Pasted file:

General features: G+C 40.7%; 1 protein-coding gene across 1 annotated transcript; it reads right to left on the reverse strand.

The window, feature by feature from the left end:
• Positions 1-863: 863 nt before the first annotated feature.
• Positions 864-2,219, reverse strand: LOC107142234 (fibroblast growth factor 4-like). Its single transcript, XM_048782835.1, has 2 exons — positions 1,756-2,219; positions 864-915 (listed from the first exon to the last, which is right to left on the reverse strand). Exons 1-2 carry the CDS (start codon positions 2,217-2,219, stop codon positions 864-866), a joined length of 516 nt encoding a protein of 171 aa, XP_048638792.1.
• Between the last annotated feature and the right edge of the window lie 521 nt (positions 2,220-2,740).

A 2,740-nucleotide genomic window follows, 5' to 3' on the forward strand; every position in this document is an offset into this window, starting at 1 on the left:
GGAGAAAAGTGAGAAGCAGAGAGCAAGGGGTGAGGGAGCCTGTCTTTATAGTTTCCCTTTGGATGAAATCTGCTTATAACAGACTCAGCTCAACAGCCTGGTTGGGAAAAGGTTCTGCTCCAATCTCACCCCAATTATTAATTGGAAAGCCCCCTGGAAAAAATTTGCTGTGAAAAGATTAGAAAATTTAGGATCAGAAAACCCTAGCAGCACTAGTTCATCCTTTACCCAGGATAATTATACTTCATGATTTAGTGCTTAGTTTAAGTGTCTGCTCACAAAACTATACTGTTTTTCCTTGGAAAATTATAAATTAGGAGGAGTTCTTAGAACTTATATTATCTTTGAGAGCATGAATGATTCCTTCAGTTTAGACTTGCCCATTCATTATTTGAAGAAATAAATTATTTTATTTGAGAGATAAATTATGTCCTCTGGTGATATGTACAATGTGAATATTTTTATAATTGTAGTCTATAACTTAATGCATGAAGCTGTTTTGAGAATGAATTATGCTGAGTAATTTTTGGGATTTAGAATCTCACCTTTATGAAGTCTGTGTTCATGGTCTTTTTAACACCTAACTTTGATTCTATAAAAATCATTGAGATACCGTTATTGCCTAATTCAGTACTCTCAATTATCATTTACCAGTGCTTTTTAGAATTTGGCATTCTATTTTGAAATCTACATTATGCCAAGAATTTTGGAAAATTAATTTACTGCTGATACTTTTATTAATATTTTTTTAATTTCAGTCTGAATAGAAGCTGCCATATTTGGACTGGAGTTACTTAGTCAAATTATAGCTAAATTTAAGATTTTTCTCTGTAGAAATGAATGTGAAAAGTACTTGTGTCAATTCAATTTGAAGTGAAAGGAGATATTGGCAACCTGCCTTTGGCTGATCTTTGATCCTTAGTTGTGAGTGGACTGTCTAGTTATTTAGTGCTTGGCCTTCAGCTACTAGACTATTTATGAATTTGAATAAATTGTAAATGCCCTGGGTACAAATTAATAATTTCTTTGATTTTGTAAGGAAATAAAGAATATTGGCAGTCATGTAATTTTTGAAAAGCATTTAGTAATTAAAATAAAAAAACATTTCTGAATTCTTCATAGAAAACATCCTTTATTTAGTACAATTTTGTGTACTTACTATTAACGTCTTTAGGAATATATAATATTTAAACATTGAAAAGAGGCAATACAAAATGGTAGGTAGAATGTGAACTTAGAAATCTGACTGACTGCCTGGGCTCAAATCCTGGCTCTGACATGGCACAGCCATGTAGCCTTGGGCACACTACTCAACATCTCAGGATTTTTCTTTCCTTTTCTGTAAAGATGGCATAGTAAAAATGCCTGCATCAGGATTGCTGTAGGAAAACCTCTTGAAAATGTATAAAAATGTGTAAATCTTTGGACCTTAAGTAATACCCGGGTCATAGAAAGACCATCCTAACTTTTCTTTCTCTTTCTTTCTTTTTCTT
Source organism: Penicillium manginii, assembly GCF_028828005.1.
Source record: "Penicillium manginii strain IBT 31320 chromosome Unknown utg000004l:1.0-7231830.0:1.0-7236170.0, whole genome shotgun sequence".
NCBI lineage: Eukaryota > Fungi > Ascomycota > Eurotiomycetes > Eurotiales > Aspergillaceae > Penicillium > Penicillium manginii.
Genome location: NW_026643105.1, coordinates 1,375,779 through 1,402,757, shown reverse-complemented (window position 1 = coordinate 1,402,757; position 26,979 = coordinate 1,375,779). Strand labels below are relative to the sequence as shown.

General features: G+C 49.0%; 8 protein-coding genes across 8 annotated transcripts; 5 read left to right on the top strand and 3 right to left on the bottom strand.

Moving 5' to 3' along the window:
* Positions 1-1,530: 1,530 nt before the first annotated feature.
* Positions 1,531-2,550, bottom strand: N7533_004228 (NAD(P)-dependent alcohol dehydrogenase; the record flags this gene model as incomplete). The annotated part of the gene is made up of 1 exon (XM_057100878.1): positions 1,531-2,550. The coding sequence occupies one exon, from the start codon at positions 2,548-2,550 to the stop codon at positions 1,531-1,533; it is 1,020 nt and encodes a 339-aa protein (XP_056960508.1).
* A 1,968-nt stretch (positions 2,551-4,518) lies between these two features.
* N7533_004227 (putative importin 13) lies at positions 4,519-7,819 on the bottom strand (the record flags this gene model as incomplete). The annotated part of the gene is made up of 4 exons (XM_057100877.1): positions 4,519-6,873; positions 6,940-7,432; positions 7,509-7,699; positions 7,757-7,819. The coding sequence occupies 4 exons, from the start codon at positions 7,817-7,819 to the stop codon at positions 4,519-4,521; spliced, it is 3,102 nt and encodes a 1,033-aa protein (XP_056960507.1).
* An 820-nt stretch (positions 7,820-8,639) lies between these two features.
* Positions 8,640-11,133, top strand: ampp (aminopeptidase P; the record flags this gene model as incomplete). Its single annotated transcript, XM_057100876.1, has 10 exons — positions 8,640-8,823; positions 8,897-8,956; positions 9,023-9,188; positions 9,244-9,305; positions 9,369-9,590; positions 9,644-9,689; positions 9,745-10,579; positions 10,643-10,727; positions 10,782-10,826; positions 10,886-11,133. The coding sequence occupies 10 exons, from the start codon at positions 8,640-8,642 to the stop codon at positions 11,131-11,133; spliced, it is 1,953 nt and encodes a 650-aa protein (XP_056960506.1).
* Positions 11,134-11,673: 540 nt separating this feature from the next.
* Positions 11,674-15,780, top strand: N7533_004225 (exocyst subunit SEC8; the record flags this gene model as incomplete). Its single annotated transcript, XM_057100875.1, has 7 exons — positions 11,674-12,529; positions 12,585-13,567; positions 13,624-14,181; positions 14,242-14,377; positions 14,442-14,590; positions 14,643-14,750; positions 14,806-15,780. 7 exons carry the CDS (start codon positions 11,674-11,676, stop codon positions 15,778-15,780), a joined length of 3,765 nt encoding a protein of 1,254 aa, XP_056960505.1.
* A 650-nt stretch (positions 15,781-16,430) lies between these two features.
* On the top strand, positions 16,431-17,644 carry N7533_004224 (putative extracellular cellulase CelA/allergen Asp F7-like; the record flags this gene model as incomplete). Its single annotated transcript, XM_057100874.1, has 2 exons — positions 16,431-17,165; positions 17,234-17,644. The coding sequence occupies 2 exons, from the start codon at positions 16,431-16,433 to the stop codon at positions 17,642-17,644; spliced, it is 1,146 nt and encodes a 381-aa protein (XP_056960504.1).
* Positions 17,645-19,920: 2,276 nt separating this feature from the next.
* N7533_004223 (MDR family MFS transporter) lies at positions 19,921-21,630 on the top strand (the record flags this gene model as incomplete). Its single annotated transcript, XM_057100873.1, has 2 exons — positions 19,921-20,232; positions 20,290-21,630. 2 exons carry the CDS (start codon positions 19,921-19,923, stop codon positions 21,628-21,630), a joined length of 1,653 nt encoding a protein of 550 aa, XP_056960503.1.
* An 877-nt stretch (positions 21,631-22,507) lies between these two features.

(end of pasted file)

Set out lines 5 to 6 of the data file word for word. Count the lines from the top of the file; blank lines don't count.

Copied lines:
• Between the last annotated feature and the right edge of the window lie 521 nt (positions 2,220-2,740).

A 2,740-nucleotide genomic window follows, 5' to 3' on the forward strand; every position in this document is an offset into this window, starting at 1 on the left: